Critics say that these reactors – in the event of a tsunami, a cyclone or a quake – pose a risk for some two dozen coastal settlements in the vicinity.

A expert from project’s team said that a 12 metre high containment would offer much protection against tidal waves, as a UN-sponsored emergency preparedness exercise estimates nine-metre tidal waves in times of a sea-storm or tsunami. But strange things also do happen and if there is some extraordinary disaster, 12 metre containment won’t be able to save the city of Karachi.

Adding to the worries is the poor track record of provincial and national disaster management authorities.

Pakistan, though placed in a very critical situation in terms of economic development and fulfilling energy demands, should not put her citizens’ lives in risk. There is still some room open to utilize her diplomatic links to get the best civil nuclear possibilities on “nuclear for climate” grounds rather than going for easily available, low in cost, readily installable but quite risky civil nuclear solutions.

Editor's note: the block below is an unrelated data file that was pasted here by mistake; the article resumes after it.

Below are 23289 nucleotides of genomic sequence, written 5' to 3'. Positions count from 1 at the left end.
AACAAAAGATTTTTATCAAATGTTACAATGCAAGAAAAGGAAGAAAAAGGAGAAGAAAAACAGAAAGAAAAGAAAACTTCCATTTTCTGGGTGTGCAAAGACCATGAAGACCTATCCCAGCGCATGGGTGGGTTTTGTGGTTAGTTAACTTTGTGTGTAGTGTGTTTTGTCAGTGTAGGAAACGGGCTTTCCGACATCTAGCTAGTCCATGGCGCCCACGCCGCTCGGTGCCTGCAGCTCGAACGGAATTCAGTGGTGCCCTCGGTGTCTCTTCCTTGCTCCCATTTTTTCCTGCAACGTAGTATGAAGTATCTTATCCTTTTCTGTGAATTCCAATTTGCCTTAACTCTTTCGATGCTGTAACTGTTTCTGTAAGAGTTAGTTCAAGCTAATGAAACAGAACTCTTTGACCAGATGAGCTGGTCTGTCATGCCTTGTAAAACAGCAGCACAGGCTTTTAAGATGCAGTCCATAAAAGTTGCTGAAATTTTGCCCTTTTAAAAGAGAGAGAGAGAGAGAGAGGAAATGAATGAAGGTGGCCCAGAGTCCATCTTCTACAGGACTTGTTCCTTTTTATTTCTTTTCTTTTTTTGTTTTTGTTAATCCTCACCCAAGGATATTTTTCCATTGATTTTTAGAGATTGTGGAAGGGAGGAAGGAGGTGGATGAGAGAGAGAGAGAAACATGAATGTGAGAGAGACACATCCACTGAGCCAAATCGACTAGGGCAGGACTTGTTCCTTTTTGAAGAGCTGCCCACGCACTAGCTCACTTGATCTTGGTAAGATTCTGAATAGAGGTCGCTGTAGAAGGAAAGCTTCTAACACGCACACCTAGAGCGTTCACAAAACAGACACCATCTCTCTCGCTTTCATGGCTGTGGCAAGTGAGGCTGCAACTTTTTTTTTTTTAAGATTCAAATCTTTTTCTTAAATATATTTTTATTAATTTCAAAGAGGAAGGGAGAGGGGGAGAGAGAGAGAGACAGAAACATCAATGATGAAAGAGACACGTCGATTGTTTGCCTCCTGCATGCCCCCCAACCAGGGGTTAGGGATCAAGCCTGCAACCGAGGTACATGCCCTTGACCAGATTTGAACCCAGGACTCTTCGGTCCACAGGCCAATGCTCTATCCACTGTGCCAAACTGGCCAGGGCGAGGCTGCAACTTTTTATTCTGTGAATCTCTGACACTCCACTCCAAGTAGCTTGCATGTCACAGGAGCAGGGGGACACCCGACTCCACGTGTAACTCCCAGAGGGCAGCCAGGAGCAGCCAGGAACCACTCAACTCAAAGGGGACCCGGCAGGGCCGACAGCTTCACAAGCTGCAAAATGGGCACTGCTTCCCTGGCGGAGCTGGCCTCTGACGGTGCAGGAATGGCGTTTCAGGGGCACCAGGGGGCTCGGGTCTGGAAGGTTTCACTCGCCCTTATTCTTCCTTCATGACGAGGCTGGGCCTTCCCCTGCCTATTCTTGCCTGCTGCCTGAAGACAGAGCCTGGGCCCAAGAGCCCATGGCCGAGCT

photo credit: An Interesting Window View via photopin (license)

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About me: I am a youth activist and leadership facilitator who believes in the power in youth. With a mission to empower youth, I have impacted lives of at least two million young people across Pakistan. I am currently pursuing a Bachelors degree with dual majors in Architecture and Planning.

I was the British Council’s Global Changemaker (2012-13) and served as UNESCO Youth Peace Ambassador (2011-12).

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Opinions expressed in this article are those of the author and do not necessarily represent the views of the Commonwealth Youth Programme. Articles are published in a spirit of dialogue, respect and understanding. If you disagree, why not submit a response?

To learn more about becoming a Commonwealth Correspondent please visit: http://www.yourcommonwealth.org/submit-articles/commonwealthcorrespondents/